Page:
oh Gayle, that is verrry nice to hear your enthusiasm as a fellow norcal-er. And CONGRATS on having your piece in the Puyallyup show! I grinned from ear to ear when i saw it on Marcy's round up, that jacket is like a pinnacle of clothes! wo0t!

    Hi Robyn! thank you, you know i think in the end i am more focussed on 'outfits' than individual garments (much as i drool over then) so i especially appreciate your remarks :)

    You know i am really quite long from the botton of my ribs to the top of my pelvis, so it's an area of the figure where i can get away with doing all sorts of styling stuff. If you're short through the torso it could be tricky to pull off; however at the same time the darts and the waistband inset allow one to easily do quite a bit of subtle shaping thru that area which can be quite slimming. I also think it would be fairly straightforward to stitch down the released pleats below the waistband, which might also reduce the volume.

    If you search for images of the bruyere a number of ladies have posted pictures of their version, which may help you decide....a few have altered the hem/length as well. HTH!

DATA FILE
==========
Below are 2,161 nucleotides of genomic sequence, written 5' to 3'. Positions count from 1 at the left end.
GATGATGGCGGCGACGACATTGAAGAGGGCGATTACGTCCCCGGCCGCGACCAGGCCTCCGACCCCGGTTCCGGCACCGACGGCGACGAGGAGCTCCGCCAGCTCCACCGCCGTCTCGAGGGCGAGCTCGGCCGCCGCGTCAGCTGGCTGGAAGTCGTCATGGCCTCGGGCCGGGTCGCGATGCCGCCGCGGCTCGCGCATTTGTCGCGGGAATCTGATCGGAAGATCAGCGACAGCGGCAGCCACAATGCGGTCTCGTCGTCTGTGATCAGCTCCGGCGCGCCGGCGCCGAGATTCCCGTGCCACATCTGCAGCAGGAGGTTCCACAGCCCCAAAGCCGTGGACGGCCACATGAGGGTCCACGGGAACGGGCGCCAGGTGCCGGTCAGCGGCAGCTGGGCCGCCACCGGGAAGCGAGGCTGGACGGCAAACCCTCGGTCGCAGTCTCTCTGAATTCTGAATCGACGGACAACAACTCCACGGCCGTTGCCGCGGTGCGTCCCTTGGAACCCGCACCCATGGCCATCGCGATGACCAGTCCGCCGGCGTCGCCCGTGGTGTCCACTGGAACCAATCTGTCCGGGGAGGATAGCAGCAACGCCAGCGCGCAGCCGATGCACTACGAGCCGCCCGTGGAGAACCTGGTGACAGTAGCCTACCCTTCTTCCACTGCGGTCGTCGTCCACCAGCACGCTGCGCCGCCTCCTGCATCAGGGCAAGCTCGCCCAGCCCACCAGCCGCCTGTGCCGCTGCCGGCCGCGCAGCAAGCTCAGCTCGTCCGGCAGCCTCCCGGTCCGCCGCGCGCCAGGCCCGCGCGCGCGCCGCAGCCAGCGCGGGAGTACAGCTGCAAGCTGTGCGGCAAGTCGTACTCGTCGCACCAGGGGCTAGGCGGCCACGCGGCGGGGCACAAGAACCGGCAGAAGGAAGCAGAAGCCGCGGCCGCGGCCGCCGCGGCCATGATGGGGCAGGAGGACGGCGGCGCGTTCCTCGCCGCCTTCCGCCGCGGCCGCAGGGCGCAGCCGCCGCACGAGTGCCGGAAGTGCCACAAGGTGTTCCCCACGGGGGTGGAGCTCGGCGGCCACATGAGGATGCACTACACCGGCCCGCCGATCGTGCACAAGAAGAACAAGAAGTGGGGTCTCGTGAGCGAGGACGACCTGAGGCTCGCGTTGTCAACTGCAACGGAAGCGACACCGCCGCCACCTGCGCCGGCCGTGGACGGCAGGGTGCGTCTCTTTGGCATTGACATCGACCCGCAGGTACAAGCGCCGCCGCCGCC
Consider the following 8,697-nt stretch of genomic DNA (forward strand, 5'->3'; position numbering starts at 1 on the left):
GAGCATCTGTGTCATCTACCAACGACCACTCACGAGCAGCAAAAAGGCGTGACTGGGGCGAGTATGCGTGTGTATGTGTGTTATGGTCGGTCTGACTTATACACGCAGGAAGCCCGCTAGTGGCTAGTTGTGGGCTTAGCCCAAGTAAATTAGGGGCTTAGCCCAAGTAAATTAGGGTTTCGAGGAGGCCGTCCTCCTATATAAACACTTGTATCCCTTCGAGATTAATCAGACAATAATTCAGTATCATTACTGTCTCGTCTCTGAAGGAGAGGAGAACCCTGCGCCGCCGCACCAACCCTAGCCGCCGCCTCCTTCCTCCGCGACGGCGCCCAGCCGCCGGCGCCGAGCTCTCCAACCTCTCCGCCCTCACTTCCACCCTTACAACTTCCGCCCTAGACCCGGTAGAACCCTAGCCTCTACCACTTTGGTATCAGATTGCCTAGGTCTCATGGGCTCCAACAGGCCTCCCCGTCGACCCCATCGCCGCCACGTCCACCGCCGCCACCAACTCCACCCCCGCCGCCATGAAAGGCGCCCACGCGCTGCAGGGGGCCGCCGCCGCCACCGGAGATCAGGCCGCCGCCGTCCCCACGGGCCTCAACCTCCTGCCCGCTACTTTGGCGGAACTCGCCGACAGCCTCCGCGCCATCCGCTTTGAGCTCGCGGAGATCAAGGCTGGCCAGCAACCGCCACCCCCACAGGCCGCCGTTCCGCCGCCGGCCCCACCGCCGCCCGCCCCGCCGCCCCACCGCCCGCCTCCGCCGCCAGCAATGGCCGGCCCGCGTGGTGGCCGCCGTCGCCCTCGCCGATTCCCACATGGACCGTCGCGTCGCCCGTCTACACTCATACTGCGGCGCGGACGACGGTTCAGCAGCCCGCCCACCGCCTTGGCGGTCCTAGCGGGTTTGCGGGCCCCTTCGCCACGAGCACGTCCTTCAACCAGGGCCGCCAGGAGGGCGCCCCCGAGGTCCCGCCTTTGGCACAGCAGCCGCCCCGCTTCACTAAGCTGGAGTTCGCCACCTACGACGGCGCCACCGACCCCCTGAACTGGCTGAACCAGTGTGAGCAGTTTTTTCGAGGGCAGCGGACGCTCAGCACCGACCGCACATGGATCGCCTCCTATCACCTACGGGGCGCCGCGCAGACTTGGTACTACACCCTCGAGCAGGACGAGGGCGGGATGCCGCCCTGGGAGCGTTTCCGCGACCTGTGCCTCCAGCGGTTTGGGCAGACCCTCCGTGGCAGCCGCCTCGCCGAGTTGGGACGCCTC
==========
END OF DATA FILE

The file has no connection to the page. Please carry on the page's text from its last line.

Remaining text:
Hi Claire! Thank you - you know i got the word 'dashing' from a pharmacist i went to regularly, of all people. it was too fun to let it go!

    That silk you gave to Myrna is so beautiful and wonderful for her! I am so excited to see what she does with it!! Have a fun day Claire!

    Happy Day All!! steph

  9. Hello. I've been a lurker on your blog for a few months and really really like your aesthetic. I'm getting back to sewing my wardrobe after a few years of utterly boring purchases. I've been looking back to earlier posts to see where you might have sewn the jacket you're wearing in this post - did you make it or is it RTW? If you did make it, I'd love to know the pattern information.

    Thanks from a reader on Vancouver Island.

  10. Welcome Lorrie, thank you for taking the time to read and comment :)

    I did make this jacket. It's an OOP Anne Klein for Vogue Patterns - i think from the 1990's? i just did some web searching and can't find it (i think i tossed the pattern finally). I did fit it quite a bit more than it shows on the pattern envelope. I'll look around more to see if i can scare up the number for you.

    Have a beautiful day from further down the Pacific edge of the ring of fire! steph

  11. Thanks so much, Steph. I might try experimenting with the seams in the back. They are very flattering.